And that's the cave.

Navan Centre & Fort

Novemeber 1st - still Samhain - went to Emhain Macha and visited an Iron Age village at the Navan Centre & Fort. The village is like a small version of Sturbridge Village or Williamsburg where the actors stay in character and the day we visited they had a special event 'A Death in the Celtic Clan'. It was really fun, but I had to be on my best behaviour as they kept talking about the Good Folk and the temptation to troll the poor actors was kind of epic - ie actor asks 'where are you from?' nice person says 'America' I'm wanting to say 'the Sí of Tlachtga where we celebrated last night', and so on3. I basically sat there covering my mouth and smothering giggles the whole time.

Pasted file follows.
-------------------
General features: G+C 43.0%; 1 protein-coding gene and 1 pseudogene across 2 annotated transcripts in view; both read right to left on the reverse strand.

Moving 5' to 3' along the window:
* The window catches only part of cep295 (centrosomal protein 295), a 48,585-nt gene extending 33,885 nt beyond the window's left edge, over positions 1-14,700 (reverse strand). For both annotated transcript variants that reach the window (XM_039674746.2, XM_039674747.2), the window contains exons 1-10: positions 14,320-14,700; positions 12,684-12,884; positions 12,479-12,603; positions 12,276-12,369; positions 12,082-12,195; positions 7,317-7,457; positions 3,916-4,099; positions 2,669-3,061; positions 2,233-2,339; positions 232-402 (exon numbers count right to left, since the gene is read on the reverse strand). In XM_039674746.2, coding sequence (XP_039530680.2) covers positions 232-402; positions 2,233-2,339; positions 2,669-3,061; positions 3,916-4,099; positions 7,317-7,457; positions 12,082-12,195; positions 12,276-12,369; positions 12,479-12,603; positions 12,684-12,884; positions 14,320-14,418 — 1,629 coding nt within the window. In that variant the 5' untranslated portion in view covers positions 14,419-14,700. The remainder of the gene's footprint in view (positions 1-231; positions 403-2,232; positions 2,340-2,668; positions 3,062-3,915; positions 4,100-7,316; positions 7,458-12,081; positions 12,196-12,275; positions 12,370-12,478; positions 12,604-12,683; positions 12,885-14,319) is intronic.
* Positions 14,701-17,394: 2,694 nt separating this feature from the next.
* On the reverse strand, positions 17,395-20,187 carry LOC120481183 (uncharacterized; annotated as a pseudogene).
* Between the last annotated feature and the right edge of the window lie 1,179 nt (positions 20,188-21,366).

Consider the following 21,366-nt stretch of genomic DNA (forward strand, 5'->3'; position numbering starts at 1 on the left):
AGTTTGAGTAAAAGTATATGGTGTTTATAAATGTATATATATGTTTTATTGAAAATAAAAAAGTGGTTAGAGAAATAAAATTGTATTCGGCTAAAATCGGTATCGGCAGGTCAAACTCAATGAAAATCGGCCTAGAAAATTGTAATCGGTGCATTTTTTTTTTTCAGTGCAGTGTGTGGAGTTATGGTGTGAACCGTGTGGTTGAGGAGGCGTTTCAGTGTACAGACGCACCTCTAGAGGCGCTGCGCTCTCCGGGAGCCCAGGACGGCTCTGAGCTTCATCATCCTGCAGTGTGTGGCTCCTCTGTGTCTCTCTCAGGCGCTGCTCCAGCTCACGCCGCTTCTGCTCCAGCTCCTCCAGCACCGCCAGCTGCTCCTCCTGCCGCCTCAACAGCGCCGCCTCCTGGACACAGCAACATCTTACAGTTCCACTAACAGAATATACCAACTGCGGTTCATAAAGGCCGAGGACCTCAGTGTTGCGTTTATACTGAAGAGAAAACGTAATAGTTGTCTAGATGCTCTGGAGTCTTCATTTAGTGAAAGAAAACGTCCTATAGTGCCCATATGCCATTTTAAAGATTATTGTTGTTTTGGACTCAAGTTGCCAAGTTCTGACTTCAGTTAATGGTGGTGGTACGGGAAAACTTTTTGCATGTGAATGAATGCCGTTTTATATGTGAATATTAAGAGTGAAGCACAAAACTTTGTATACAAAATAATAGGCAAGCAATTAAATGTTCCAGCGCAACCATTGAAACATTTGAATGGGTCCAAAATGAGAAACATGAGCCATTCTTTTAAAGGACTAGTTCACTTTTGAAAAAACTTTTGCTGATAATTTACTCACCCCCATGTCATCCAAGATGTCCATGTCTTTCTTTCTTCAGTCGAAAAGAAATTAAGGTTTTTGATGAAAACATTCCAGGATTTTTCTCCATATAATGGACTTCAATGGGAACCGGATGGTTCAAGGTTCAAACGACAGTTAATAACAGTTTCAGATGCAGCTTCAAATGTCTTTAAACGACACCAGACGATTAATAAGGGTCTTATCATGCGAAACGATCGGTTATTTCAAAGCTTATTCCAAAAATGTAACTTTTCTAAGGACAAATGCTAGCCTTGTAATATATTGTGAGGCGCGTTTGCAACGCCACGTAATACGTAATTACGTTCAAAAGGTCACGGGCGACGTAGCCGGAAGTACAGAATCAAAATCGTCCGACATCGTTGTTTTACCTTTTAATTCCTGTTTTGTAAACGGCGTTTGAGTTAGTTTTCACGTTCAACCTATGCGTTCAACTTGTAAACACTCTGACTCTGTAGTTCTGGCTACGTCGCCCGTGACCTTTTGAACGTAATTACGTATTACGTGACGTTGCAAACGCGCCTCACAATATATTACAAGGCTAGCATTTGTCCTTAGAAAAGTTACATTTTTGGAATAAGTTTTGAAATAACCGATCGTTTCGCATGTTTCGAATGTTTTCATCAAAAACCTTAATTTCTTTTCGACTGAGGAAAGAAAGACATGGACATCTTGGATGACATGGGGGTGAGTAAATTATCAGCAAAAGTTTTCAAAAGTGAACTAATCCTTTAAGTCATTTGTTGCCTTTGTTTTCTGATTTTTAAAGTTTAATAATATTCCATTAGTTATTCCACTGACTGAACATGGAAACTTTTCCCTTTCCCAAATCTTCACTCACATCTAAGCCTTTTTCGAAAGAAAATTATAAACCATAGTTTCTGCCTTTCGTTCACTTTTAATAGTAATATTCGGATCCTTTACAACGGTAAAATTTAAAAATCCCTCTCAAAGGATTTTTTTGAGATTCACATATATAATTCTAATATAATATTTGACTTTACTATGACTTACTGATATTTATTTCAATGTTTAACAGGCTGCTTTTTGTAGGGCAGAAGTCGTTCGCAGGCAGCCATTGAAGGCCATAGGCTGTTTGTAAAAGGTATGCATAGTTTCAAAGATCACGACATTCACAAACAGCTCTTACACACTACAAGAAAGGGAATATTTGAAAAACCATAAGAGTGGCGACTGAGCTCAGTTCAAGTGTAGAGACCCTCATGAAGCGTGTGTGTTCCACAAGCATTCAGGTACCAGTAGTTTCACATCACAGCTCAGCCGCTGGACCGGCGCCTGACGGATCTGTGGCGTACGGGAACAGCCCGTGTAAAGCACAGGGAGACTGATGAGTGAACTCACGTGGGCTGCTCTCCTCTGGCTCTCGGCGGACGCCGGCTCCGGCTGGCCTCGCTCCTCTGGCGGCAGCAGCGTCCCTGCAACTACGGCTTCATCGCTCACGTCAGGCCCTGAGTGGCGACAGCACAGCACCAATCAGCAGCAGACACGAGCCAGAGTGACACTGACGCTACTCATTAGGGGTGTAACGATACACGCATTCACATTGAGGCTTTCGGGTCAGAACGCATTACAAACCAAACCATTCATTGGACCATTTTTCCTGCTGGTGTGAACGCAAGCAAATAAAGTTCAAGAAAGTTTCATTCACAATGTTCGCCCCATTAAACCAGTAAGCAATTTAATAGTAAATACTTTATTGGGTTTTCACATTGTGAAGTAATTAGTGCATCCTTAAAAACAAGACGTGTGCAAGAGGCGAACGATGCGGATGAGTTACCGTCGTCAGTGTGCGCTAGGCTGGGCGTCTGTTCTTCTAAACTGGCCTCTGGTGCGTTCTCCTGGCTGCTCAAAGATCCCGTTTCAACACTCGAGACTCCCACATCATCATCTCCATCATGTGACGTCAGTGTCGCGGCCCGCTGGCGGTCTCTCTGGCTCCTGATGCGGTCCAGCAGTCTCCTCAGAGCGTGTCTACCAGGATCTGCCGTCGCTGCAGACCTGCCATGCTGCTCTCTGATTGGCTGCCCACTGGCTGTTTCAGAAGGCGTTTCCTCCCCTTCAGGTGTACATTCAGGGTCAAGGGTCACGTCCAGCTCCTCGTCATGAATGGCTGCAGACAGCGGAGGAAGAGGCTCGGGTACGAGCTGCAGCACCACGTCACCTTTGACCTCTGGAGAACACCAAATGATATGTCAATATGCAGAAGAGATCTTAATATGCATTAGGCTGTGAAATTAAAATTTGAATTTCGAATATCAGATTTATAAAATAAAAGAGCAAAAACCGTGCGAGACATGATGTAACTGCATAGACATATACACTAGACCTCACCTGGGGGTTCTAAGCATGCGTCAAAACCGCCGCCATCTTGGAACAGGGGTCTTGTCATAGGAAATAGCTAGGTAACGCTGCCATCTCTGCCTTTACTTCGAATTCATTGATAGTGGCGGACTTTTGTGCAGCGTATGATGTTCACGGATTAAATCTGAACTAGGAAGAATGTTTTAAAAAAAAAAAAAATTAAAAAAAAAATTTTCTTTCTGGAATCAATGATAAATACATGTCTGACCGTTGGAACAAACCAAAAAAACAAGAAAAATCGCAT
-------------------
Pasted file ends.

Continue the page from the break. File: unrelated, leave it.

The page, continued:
Inside the reconstructed roundhouse was really neat - the whole floor was covered in furs! - but wow so much iron. Also their story teller told a really neat version of the tale of Fionn and Sadb, where Sadb was turned into a deer by 'Fer Dub' [dark man] who wasn't a Druid she'd refused to marry as I'd always heard the tale but was a man of the Sí in this version sent to take her for the Unseelie Court

Dumha na nGiall

"It was then that Badb and Macha and Morrigan went to the Knoll of the Taking of the Hostages, and to the Hill of Summoning of Hosts at Tara, and sent forth magic showers of sorcery and compact clouds of mist and a furious rain of fire, with a downpour of red blood from the air on the warriors’ heads; and they allowed the Fir Bolg neither rest nor stay for three days and nights."
- Cet-Chath Maige tuired